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Shelbie Pittman Encourages Her Students to Work Together to Solve Problems

The ability to collaborate and help others in solving problems is a very important skill for students who will one day move into careers in all phases of our society. Math, by its very nature, helps students develop problem solving skills.

Shelbie Pittman has spent a decade as a teacher and teaches 3rd grade math at Snow Rogers Elementary School. Our Q&A, for our Teacher Spotlight Series, with Shelbie touches on how she became a teacher, her philosophy in helping her students learn to collaborate and what it was like teaching during the pandemic.

Treye Hanner: Tell us a little about you and how you decided to become a teacher?

Shelbie Pittman: I am known as Shelbie, Mrs. Pittman, or “teacher.” I have been married to my husband Matt for ten years. We have two daughters, Braelie and Adleigh, and our son, Baylor.

We live in Gardendale and attend ChristWay Church. Our daughters keep us busy between dance, gymnastics, softball, and basketball. I have been teaching at Snow Rogers Elementary for ten years. I spent eight years teaching Kindergarten, and this is my second year teaching third grade math.

I grew up in Mount Olive and graduated from Gardendale High School. I attended college at UAB where I graduated with an Early Childhood/Elementary Education degree in 2012. I knew at a very young age that I wanted to become a teacher.

I have three siblings, so I always had “students” who would follow my directions and complete my math tests. I remember teaching my stuffed animals and Barbie dolls. I am so thankful to be living out my childhood dream each day.

Treye Hanner: What is your favorite part of being a teacher?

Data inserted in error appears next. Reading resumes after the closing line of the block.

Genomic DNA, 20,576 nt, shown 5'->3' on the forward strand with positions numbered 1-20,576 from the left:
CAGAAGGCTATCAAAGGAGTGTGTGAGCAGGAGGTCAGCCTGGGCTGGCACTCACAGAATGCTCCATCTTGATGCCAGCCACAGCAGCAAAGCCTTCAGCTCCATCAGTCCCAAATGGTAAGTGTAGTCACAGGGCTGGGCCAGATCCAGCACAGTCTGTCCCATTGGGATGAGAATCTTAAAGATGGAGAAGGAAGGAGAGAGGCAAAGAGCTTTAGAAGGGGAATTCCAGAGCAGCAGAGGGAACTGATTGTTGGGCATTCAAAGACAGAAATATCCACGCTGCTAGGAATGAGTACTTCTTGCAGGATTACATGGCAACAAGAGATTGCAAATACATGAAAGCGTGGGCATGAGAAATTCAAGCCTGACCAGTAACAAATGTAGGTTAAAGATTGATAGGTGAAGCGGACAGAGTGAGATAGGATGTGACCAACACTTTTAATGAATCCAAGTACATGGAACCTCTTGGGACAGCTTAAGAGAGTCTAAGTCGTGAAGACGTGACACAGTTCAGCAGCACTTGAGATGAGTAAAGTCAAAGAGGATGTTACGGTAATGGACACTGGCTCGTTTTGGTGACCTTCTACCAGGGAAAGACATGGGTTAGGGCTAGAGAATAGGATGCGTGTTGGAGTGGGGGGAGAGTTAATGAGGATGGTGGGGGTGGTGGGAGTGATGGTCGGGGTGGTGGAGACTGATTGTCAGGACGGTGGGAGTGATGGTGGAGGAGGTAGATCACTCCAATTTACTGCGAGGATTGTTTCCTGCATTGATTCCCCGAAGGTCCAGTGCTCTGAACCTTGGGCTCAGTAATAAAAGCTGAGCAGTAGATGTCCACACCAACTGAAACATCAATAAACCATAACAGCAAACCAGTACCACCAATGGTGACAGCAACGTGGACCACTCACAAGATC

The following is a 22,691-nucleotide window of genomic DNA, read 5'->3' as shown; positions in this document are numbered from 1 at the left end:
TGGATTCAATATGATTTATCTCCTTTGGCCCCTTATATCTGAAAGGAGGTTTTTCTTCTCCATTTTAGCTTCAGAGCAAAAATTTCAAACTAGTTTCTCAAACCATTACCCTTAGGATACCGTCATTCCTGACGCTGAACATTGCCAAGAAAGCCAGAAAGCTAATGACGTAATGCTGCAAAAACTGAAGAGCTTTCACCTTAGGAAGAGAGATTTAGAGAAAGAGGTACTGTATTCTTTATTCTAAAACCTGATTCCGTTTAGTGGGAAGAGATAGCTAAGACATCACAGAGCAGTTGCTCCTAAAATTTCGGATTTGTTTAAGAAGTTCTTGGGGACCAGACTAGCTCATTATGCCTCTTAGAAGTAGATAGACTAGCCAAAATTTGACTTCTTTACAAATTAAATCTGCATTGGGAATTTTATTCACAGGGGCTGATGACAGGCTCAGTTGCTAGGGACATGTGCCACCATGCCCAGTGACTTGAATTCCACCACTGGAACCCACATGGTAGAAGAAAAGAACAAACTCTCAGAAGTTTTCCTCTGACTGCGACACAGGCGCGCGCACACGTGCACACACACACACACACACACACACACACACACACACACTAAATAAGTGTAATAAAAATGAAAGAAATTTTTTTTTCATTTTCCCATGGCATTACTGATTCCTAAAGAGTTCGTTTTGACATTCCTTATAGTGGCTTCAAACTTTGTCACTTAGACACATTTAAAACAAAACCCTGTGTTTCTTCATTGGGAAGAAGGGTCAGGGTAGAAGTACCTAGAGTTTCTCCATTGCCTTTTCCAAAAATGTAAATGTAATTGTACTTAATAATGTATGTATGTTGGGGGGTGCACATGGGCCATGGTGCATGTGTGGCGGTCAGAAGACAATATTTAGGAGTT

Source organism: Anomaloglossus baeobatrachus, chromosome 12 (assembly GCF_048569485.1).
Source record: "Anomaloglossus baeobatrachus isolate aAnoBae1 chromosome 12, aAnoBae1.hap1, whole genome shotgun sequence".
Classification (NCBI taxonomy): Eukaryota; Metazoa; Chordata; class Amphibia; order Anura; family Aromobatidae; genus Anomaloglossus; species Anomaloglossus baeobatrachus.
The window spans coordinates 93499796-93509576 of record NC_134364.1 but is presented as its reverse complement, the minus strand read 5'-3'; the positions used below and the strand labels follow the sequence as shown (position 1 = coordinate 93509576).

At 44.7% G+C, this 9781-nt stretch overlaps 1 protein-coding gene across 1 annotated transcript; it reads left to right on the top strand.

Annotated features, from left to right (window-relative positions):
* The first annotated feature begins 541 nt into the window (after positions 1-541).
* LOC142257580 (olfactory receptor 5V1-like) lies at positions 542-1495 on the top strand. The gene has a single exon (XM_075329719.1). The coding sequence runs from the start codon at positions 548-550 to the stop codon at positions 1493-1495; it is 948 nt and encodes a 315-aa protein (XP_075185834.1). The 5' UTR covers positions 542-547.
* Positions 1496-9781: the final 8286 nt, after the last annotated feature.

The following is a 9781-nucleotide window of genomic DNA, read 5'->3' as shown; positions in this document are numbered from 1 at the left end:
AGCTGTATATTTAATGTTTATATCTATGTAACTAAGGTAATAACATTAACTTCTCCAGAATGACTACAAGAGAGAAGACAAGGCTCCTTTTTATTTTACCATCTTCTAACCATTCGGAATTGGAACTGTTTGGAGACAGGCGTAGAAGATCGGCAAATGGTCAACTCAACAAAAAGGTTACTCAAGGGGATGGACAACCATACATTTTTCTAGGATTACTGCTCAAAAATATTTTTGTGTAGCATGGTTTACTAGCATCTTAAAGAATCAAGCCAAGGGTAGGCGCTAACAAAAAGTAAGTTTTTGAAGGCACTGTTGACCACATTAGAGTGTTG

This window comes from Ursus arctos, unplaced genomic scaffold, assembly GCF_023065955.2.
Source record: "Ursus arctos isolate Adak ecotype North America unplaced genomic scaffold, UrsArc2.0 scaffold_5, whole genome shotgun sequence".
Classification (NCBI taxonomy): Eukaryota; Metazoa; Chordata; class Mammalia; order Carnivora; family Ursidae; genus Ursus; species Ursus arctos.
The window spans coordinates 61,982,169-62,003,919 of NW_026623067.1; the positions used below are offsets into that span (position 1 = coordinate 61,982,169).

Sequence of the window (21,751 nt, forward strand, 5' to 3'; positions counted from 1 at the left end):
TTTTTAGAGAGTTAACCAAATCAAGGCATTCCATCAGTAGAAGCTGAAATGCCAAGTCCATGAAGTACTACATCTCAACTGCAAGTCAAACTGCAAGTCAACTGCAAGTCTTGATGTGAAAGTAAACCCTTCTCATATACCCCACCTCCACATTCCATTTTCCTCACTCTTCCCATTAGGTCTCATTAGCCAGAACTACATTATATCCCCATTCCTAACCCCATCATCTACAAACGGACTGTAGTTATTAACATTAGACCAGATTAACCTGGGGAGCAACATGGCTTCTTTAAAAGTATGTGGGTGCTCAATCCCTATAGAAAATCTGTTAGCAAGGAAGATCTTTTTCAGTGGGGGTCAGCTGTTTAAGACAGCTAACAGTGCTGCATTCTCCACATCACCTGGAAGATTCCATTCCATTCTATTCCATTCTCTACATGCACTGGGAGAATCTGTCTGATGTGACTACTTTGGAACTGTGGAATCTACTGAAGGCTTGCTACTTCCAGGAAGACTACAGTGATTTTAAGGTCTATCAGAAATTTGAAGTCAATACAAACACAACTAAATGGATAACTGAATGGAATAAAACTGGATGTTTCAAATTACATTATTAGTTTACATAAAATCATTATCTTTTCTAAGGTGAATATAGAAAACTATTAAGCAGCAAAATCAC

Shelbie Pittman: I would say my favorite part of being a teacher is being able to create a safe learning environment for my students. I strive to be encouraging, supportive, and understanding. My students know what is expected of them, and they quickly learn how to respect each other’s feelings and boundaries.

Treye Hanner: Are there special moments where you say to yourself, “this is why I teach?”

Shelbie Pittman: “I learned more from my students than they learned from me.” I heard this quote from my college professor, and it stuck with me. I encourage my students to explain, teach, and learn from each other. I admire them for sharing their thoughts and explaining their problem-solving skills. I tell them I want to learn from them, and they think that is the coolest thing! I teach to help guide my students to solve problems their way, not just my way.

Treye Hanner: What challenges have you experienced while having to teach through the pandemic?

Shelbie Pittman: Teaching through the pandemic came with many unexpected emotions. I was teaching Kindergarten in March of 2020. One day, I was having a morning meeting on my carpet full of five year olds; a couple weeks later, I was hosting a virtual meeting with little faces on my computer screen.

How would I know if they were fed, safe, and happy? I knew I could not meet all their education needs on a screen, so it made it very difficult to end the year.

I moved to third grade in the fall of 2020. I started the year off by meeting my three classes on Webex meetings. Our students gradually returned to school, and we settled into our “new normal.” Teachers were planning for virtual, in-person, and quarantined students. Teachers were asked to stay apart, so we planned over Webex meetings and spread across classrooms. We made the best of this crazy time, and we learned to smile through the uncertainty.

This school year has been the most routine since the pandemic started. I will never take in-class meetings for granted. I adore seeing their smiles and hearing their laughter. I love hearing students talking to each other, walking the halls, and playing at recess. This year’s challenges will never compare to the last two years. This year I am thankful!

Treye Hanner: What’s the one thing you would like people to know about teachers?

Shelbie Pittman: Teachers plan, worry, and pray. We plan our lessons and activities. We worry if all of our students will eat dinner and have a warm bed. We pray that we can get everything done and make each child feel important. Teachers love their students.